Nginx

Apache’s web server, httpd, is the most popular web server in use today, and has been for many years. Recently, however, some other open source web servers have gained some traction. Nginx is one alternative to Apache’s httpd that has become very popular.

There are a number of reasons why you might consider using Nginx for your site instead of Apache. Nginx is newer, and there is a lot of discussion around the Internet suggesting that Nginx is generally faster and lighter, especially for serving static files. While some tests may back this up, it’s by no means conclusively faster for all requests. One thing that may make Nginx faster than Apache for serving static files in our default setup (using mod_php) is that with mod_php Apache would have a full PHP process in memory for each httpd process. Nginx doesn’t have to worry about this, because it relies on an external PHP setup. This is one reason we recommend offloading static file serving if you are using Apache and mod_php.

One of the main differences in Nginx is its event-based model for dealing with new connections. Instead of dedicating a process or thread to each request, this process model only services a request when an event triggers (data read from disk, etc.), and then moves on to another request. This model has become very popular recently, due to how efficient it can be when executed well. Apache 2.4 now includes the event MPM, which works somewhat similarly to Nginx.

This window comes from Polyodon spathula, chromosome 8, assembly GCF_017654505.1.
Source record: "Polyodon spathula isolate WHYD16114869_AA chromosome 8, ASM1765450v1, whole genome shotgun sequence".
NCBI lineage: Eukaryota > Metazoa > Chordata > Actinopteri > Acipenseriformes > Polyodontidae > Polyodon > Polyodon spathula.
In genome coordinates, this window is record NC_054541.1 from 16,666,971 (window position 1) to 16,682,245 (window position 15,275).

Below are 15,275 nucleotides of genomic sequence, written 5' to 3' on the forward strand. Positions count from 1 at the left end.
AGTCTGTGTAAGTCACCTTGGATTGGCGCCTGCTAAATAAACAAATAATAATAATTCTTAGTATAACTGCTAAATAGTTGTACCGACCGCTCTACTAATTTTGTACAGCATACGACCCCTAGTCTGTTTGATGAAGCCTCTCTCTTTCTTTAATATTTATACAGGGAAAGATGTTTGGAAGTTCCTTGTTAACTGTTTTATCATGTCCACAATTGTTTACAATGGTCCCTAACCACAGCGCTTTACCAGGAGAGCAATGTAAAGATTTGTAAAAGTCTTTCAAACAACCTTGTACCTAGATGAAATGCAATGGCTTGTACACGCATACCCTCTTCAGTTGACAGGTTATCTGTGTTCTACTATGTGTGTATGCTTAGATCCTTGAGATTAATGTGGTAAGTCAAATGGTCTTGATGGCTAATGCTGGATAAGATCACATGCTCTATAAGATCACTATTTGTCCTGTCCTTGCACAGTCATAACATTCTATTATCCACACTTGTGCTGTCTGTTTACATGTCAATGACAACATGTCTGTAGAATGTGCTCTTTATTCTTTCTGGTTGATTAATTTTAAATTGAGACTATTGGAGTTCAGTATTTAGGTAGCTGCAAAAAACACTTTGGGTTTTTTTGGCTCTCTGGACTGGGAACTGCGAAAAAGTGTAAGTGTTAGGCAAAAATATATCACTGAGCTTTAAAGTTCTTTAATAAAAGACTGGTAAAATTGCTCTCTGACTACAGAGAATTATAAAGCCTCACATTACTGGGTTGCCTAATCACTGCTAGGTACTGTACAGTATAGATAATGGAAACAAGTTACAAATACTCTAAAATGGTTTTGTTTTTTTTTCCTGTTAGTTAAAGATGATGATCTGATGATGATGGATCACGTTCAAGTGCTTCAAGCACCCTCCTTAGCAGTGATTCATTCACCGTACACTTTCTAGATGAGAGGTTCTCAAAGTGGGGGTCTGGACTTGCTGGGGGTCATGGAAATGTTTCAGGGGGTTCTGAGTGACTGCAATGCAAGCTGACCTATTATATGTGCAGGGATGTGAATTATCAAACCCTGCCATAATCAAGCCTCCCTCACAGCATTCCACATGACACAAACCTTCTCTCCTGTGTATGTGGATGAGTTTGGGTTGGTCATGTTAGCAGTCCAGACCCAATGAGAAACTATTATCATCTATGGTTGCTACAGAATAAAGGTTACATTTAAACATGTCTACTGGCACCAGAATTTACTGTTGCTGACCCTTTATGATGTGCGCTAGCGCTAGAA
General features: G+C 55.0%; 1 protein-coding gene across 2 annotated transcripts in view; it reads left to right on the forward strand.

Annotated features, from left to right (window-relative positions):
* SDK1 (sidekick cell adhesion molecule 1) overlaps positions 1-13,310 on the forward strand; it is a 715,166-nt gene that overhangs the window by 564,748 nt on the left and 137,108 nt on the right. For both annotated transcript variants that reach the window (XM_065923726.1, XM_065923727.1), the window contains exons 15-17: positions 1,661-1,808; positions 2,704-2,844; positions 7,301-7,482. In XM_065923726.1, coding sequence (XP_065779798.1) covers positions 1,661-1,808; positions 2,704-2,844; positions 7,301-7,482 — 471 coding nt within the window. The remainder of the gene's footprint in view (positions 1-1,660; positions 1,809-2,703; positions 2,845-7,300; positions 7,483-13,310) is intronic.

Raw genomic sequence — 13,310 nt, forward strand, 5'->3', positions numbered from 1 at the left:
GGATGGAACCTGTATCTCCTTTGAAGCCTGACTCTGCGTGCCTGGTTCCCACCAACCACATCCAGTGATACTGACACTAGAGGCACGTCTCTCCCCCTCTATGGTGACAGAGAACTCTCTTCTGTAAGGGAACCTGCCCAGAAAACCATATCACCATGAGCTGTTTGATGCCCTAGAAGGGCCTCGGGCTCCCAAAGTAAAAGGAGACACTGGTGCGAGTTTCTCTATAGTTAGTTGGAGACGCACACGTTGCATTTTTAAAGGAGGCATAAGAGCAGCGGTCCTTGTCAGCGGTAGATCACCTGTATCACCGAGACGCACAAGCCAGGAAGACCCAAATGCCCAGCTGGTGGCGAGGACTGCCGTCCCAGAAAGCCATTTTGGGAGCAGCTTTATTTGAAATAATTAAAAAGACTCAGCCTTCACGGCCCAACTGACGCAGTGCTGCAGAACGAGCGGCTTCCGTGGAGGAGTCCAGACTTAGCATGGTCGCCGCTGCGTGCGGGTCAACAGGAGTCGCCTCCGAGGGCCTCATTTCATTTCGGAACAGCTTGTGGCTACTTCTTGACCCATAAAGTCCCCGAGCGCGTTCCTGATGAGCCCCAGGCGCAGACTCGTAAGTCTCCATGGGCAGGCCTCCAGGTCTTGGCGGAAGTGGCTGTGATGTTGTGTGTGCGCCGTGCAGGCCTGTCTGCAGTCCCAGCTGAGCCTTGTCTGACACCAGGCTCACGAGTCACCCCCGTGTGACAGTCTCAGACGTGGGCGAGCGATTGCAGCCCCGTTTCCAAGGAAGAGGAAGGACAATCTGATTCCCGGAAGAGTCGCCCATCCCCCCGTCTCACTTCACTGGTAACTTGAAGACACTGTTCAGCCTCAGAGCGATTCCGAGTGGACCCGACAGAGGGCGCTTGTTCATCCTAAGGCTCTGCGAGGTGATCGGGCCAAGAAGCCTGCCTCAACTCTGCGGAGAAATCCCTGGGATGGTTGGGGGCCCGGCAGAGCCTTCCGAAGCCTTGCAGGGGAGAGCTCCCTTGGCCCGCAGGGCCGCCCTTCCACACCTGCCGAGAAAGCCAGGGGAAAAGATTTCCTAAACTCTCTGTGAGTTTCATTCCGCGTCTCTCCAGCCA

The most common Nginx setup for Drupal involves using PHP-FPM (see PHP Apache Module Versus CGI), which provides a pool of PHP processes that Nginx connects to over a Unix or TCP socket. This architecture provides a method to scale and tune Nginx separately from the PHP processes, keeping the Nginx processes very lightweight and able to quickly serve static requests.

Warning

mod_php won’t work with Nginx. You must use PHP as a CGI when running Nginx.

Why Not Use Nginx Everywhere?

Nginx and PHP-FPM can provide a performance enhancement and a reduction of resources as compared to the most common Apache configuration, so it may seem like there is no reason to ever use Apache. This may be true in certain cases, but there are indeed reasons why many people still prefer Apache. One major reason is that when you start caching static items in a reverse proxy and/or CDN—more on this in the next chapter—the web server is being hit much less often for those types of requests, and the performance difference for static files is only noticeable when first loading an item into the external cache. This leaves Apache and mod_php to be just an application server, which limits the advantages of Nginx as a static file server. Another major reason for people to use Apache is if they require htaccess files in their setup, as these are not supported by Nginx. At the end of the day, the question of which httpd server to use is usually decided by team familiarity and other requirements.